Poster presentation 12th International Mammalogical Congress

Magnetic resonance imaging of the brains of three peramelemorphian marsupials (#777)

Yamila Gurovich 1 2 , Craig D Hardman 2 , Andre Bongers 3 , Kenneth W.S Ashwell 2
  1. CIEMEP , CONICET-UNPSJB., Esquel, Chubut, Argentina
  2. Faculty of Medicine, School of Medical Sciences, University of New South Wales, Randwick, New South Wales, Australia
  3. Mark Wainright Analytical Centre, University of New South Wales, Randwick, New South Wales, Australia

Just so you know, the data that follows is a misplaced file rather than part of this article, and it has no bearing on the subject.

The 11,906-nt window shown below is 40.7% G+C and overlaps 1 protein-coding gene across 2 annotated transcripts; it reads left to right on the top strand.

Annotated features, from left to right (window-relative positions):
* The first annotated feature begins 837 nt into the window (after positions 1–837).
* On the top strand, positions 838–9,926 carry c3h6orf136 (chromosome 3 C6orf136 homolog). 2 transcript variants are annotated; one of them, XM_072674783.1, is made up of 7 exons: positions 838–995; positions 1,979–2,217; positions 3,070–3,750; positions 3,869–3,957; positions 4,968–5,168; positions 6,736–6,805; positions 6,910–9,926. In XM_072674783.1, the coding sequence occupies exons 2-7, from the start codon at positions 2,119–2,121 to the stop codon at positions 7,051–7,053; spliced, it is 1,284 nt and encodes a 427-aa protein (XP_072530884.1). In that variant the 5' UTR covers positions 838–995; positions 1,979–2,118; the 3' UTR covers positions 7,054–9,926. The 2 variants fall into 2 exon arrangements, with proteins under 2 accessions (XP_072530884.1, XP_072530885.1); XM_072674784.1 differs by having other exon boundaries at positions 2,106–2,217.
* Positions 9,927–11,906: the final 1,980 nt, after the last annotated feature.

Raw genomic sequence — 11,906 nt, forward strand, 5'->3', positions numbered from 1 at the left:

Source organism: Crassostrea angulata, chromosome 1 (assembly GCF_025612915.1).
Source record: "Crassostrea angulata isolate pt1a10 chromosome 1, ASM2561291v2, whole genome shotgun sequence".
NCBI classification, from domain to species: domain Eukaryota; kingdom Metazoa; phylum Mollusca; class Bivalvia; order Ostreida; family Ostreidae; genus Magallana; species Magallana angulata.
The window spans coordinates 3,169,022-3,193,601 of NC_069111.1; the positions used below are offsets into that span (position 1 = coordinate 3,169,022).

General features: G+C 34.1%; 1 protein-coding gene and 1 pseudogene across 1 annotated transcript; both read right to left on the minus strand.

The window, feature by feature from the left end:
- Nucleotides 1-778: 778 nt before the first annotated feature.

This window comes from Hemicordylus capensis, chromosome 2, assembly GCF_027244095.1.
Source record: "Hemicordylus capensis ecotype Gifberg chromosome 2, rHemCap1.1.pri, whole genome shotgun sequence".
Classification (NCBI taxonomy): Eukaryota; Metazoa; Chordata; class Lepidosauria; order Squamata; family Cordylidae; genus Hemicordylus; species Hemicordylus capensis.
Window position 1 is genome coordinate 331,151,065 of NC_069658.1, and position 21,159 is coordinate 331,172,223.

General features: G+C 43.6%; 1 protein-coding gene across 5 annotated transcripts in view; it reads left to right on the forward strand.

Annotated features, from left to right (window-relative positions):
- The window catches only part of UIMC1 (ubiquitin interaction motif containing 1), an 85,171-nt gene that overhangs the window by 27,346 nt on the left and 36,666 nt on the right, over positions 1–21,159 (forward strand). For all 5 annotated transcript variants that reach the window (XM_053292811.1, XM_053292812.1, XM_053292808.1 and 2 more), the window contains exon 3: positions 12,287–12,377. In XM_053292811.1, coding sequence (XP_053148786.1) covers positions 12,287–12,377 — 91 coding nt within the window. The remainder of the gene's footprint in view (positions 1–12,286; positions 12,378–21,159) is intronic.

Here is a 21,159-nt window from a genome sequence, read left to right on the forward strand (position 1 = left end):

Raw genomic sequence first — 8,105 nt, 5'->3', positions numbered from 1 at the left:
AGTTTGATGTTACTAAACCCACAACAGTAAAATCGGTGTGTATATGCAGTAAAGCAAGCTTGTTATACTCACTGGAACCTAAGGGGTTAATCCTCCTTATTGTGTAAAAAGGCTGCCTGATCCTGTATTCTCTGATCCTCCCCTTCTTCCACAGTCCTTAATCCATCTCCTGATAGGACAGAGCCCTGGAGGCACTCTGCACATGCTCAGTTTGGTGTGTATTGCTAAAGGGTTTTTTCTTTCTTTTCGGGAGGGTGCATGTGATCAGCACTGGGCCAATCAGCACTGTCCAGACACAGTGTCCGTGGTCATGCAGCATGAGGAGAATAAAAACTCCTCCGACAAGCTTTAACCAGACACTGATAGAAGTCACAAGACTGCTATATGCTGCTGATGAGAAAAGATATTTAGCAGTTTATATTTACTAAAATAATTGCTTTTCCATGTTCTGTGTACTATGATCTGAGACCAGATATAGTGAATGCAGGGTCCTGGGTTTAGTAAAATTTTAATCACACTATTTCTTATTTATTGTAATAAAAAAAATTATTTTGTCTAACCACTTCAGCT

We used magnetic resonance imaging to study the anatomy of cortical regions, nuclear groups and major forebrain tracts in the brains of three peramelemorphian marsupials (Perameles nasuta, Isoodon obesulus, Macrotis lagotis). These brains had been stored in formaldehyde solution in a museum collection for more than 80 years, and one of our goals was to demonstrate the feasibilty of extracting detailed comparative neuroanatomical information from the preserved brains of rare, endangered and extinct animals. High resolution anatomical and Diffusion Tensor Imaging was performed using a 9.4-T Bruker BioSpec 94/20 Avance III MRI system (Bruker, Ettlingen, Germany) located at the Biological Resources Imaging Laboratory at the University of New South Wales in Sydney. For image aquisition the system was equipped with gradients of 660 mT m-1 maximum strength and 4570 Tm s-1 slew rate (BGA-12S HP, Bruker, Ettlingen, Germany) and a 50 mm Quadrature Receive/Transmit RF-coil (RAPID Biomedical, Wuerzburg, Germany) for signal generation and reconstruction. We were able to differentiate areal and laminar topography within isocortical areas (primary somatosensory – S1; and visual - V1, V2), as well as subdivisions within olfactory and limbic allocortical regions (cingulate, hippocampal). Resolution of subcortical structures was sufficient to differentiate a and b segments within the visual nucleus of the thalamus. We identified several previously unrecognised longitudinal association fibre systems as well as a rich array of sensory thalamocortical connections. Our findings demonstrate the feasibility of using this sort of imaging of archived brains to analyze the neuranatomy of rare and evolutionarily significant species.